Papun Situation Update: Bu Tho Township, August 2011

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Published date:
Thursday, October 6, 2011

This report includes a situation update submitted to KHRG in August 2011 by a villager describing events occurring in Papun District in January 2011 and human rights consequences for local communities. It contains updated information concerning Tatmadaw military activities and details the following human rights abuses: coordinated attacks on villages by Tatmadaw and Border Guard troops and the firing of mortars and small arms in civilian areas, resulting in displacement of the civilian population and the closure of two schools; the use of landmines by the Tatmadaw and non-state armed groups; and forced portering for the Tatmadaw and Tatmadaw Border Guards. The report also mentions government plans for a logging venture and the construction of a dam. Moreover, it documents villagers’ responses to human rights concerns, including strategic displacement to avoid attacks and forced labour entailing physical security risks to civilians; advance preparation for strategic displacement in the event of Tatmadaw attacks; and seeking the protection of non-state armed groups against Tatmadaw attacks and other human rights threats.

Situation Update | Bu Tho Township, Papun District (August 2011)

The following situation update was written by a villager in Papun District who has been trained by KHRG to monitor human rights conditions. It is presented below translated exactly as originally written, save for minor edits for clarity and security.[1] This report was received along with other information from Papun District, including 12 interviews and 98 photographs. [2]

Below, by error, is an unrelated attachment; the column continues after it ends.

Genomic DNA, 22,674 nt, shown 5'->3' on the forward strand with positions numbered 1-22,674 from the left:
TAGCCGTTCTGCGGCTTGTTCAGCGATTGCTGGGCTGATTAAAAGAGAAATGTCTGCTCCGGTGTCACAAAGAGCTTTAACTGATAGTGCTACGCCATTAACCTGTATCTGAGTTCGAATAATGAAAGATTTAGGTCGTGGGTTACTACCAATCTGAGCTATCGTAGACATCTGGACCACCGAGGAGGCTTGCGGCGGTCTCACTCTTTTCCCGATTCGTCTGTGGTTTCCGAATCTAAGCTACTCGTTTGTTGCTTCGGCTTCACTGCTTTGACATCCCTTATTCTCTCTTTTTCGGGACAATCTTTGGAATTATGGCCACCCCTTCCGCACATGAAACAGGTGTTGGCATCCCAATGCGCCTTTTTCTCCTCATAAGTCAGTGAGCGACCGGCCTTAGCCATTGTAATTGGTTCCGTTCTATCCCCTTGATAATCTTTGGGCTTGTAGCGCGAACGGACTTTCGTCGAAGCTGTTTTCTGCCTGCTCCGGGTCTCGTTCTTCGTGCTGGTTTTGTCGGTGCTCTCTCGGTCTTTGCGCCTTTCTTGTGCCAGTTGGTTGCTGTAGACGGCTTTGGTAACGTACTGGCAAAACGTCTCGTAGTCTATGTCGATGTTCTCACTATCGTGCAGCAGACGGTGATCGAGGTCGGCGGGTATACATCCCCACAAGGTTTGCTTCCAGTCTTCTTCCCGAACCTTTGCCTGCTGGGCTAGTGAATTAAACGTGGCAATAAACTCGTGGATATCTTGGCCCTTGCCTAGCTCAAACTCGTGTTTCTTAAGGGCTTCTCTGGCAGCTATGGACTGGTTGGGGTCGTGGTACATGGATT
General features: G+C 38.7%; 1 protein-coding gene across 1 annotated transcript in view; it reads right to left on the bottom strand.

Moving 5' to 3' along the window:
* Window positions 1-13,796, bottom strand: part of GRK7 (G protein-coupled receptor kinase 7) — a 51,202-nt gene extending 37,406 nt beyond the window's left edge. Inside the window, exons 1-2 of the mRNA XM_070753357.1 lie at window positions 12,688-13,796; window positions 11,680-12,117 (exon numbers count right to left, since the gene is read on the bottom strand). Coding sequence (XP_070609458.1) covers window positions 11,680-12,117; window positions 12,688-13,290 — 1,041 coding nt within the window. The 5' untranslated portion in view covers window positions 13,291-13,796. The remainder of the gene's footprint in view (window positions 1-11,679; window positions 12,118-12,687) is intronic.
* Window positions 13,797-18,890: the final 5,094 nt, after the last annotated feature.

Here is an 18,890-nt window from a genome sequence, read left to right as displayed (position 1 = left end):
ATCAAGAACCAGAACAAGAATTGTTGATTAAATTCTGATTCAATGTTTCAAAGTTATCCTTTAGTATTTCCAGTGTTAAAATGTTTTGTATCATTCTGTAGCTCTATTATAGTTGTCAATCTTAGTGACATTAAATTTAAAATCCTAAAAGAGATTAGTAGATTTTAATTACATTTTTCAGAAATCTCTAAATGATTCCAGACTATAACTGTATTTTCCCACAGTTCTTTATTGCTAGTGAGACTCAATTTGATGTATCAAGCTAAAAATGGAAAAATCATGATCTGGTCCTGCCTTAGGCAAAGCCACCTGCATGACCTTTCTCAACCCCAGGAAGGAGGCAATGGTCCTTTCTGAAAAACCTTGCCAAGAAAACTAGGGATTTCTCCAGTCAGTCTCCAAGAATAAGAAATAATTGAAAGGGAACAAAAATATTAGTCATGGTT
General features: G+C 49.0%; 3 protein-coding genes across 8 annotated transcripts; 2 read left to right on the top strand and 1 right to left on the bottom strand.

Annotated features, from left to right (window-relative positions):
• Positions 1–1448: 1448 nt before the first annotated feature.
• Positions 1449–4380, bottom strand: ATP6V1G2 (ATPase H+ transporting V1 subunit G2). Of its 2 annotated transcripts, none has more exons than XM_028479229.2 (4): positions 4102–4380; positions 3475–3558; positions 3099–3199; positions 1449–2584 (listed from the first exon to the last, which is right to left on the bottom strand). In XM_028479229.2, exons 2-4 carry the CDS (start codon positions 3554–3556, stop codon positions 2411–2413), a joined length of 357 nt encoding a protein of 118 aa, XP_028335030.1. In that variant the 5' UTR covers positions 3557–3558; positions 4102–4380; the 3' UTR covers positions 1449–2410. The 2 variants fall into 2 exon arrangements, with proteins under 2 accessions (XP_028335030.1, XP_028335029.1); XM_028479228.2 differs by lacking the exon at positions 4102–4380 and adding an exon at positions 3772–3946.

Situation in Bwa Der village tract, Bu Tho Township

In January 2011, SPDC [Tatmadaw][3] and [Tatmadaw] Border Guard forces joined together and became active in Day Wah, Kyaw Bpah, Htee Th’ Daw Hta and Mar Bpree. They then went to Bu Tho Koh to make attacks in the areas of O---, E---, A---, B---, Th---, Gh---, N---, S---, L---, K---, and H--- [villages]. In those village areas, some villagers had to flee in order to escape, and lost their livelihoods.

The units that made the attacks were SPDC Army LID [Light Infantry Division] #11 and Border Guard Battalion #1013. The commander of LID #11, [Infantry] Battalion #120 was Way Kyaw. Border Guard soldiers were led by Maung Chit and Pa Yuh Khay and their [respective] ranks are Company Commander and Deputy Company Commander. These Border Guard soldiers obey and follow orders from the SPDC Army because they get [their] salaries from them [Tatmadaw]. I have no idea how much salary they get.